Michel de Montaigne | Criticism

This literature criticism consists of approximately 29 pages of analysis & critique of Michel de Montaigne.
This section contains 7,822 words
(approx. 27 pages at 300 words per page)
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SOURCE: O'Brien, John. “At Montaigne's Table.” French Studies 54, no. 1 (January 2000): 1-16.

In the following essay, O'Brien discusses Montaigne's detailed accounts of his food preferences and dietary habits in “De l'experience.”

At one point in his last essay, ‘De l'experience’, Montaigne pauses to tell us about his table habits: he prefers salt beef, unsalted bread, has no particular taste for pastries and dainties nor for salads and fruits except melons, and he likes sauces and fish.1 It is an episode which in recent years has proved popular with the critics, perhaps surprisingly so in view of the seemingly anecdotal evidence and confidences it offers. Critics who focus on these pages even emphasize their intractability: ‘pour ce qui est de leur valeur signifiante, les salades et les melons de Montaigne ont tout l'air d'être nettement irrécupérables’, wrote Jules Brody by way of a preface to an impressive...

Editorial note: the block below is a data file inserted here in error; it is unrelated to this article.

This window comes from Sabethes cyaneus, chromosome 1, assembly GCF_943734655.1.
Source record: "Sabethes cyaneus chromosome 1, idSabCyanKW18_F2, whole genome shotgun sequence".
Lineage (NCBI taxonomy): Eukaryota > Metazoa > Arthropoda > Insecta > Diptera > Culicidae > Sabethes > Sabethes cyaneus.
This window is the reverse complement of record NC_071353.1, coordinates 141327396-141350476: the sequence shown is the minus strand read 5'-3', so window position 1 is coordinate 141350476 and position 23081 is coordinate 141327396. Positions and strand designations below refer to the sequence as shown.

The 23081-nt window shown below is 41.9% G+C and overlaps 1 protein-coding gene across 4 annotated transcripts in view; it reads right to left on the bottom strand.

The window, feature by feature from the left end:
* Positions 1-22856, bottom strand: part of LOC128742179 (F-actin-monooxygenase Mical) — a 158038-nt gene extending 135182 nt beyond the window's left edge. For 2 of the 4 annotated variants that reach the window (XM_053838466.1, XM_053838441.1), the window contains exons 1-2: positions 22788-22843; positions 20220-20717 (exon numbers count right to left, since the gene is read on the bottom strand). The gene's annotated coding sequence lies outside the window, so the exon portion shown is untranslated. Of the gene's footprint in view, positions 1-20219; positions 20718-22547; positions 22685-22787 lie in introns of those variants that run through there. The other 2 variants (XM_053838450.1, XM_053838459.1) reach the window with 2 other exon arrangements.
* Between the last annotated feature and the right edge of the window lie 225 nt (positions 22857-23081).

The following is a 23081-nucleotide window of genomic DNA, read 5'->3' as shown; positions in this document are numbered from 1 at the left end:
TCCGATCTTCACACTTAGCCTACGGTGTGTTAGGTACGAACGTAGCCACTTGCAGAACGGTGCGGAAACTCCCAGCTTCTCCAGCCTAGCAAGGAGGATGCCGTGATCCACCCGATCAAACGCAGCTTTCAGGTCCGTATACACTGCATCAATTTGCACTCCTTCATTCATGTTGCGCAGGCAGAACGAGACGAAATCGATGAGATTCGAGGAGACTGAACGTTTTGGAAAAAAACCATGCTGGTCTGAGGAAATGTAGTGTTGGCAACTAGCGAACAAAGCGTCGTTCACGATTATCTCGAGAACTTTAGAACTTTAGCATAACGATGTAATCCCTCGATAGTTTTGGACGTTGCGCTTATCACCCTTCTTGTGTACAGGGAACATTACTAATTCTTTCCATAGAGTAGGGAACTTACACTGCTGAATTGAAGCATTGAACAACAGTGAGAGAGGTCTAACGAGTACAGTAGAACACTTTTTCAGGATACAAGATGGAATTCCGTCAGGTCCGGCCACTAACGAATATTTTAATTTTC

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This section contains 7,822 words
(approx. 27 pages at 300 words per page)
Buy the Critical Essay by John O'Brien
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